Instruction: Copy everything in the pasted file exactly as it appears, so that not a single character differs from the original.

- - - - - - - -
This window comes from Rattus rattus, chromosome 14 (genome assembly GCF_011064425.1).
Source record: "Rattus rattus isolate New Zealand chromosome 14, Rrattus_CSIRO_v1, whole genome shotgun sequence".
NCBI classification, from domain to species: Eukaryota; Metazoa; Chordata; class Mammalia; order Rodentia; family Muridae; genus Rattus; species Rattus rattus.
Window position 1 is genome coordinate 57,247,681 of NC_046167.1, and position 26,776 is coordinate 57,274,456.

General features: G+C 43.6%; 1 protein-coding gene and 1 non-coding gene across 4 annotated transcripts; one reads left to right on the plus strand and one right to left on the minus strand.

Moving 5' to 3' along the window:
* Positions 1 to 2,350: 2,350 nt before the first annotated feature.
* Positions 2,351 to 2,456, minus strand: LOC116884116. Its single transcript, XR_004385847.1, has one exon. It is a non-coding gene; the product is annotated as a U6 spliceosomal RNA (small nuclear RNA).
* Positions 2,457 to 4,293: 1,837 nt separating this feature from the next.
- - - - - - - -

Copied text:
This window comes from Rattus rattus, chromosome 14 (genome assembly GCF_011064425.1).
Source record: "Rattus rattus isolate New Zealand chromosome 14, Rrattus_CSIRO_v1, whole genome shotgun sequence".
NCBI classification, from domain to species: Eukaryota; Metazoa; Chordata; class Mammalia; order Rodentia; family Muridae; genus Rattus; species Rattus rattus.
Window position 1 is genome coordinate 57,247,681 of NC_046167.1, and position 26,776 is coordinate 57,274,456.

General features: G+C 43.6%; 1 protein-coding gene and 1 non-coding gene across 4 annotated transcripts; one reads left to right on the plus strand and one right to left on the minus strand.

Moving 5' to 3' along the window:
* Positions 1 to 2,350: 2,350 nt before the first annotated feature.
* Positions 2,351 to 2,456, minus strand: LOC116884116. Its single transcript, XR_004385847.1, has one exon. It is a non-coding gene; the product is annotated as a U6 spliceosomal RNA (small nuclear RNA).
* Positions 2,457 to 4,293: 1,837 nt separating this feature from the next.